2. I know that I encounter God in the Stories of the Bible. That really has no effect on what/how I believe. In some regards I remain a biblical literalist (I really do believe Jesus physically rose from the dead, for example); in other places I see things 'metaphorical' (creation, Jonah) or contextual and not for all times (levitical holiness code, Pauls thoughts on homosexuality). Whether or not I know the stories are 'historical record' or 'psychologically or scientifically accurate' I still believe that these words connect me to the communion of saints, whose story is told there, and to the God into whom we all are united.
3. It doesn't. It effects how I study Scripture, but it does not effect my faith. The very idea is even a bit offensive to me- so enslaved to modernity and the enlightenment.
ok i tag:
Jane (although I know you're busy writing, so you may be excused for now) ;)
An Afro-Anglican Journey
an afro-anglican journey
Sunday, June 10, 2007
St Barnabas and the Librarian
and in honor of the Apostle, a classic Vicar of Dibley episode from St Barnabas' Parish, Dibley. This entire episode is brilliant; but around minute 8 is the relevant bit about St Barnabas... and the Librarian (enjoy John) ;)
A Muslim Friend's Letter to Slain Father Ragheed
Hat tip: Fr. Peter
Lord Have Mercy
Christ Have Mercy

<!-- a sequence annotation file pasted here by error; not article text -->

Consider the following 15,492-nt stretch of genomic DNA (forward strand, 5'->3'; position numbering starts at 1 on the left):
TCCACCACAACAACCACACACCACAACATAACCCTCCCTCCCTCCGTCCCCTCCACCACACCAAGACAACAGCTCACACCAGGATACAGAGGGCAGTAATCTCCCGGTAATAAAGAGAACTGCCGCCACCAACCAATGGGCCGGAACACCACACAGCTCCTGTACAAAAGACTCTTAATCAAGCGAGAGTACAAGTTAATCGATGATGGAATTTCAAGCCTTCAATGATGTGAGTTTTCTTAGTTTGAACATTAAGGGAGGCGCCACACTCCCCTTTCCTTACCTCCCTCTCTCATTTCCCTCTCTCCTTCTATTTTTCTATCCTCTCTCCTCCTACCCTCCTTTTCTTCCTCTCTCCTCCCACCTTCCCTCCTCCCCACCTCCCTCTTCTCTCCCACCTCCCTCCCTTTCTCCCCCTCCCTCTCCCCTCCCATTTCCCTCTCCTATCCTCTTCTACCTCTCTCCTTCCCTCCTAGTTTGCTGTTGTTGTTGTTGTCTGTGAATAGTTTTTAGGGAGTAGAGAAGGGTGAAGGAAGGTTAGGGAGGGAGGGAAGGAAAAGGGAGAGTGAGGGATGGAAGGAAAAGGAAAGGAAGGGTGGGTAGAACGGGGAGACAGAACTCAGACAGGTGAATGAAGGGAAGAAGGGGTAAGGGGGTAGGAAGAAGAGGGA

Lord Have Mercy
May those who have suffered for Christ rest from the labors in the peace of Christ. May Light perpetual shine upon them.
Thursday, June 07, 2007
Sermon: Pentecost 3, 10 June 2007 St Andrew's, Haw River, NC
2 Pentecost Year C 10 June, 2007
Our Compassionate, Healing Lord
In 2004 Bobbie Sheranko wrote these words after the death of her child:
I cried hot burning tears...
That stung my soul as they stung my cheeks.
I closed my eyes wishing I could close my ears
As those awful words were said...
Those evil cruel words that no one wanted to say...
Your child is gone....your child is no more.
But you are not gone, don't they know, for you are here
Right here in my broken aching heart.
And I cry hot burning tears...
That sting my soul as they sting my cheek
According to The Psychiatric Diagnostic Statistical Manual , the most catastrophic even that can happen in the life of person is the loss of a child. It is a grief and pain unlike any other known or experienced. It is an emptiness that never goes away; when a child dies, a part of the parent’s very own heart dies as well. When a parent loses a child, those who have never experienced such a devastating loss often have no idea how to respond to their pain and agony. What do you say? What can you say? Every word that comes to mind seems trite and meaningless: and even those phrases that one thinks are helpful, such as “your child is a sweet angel in heaven now”, “God must have needed your baby in Heaven” cut deep, and cause even more pain. In reality, a grieving parent doesn’t want their son or daughter to be an angel in heaven: they want their child in their arms until the natural course takes the parent to Heaven first. After all, that is the way it is supposed to be.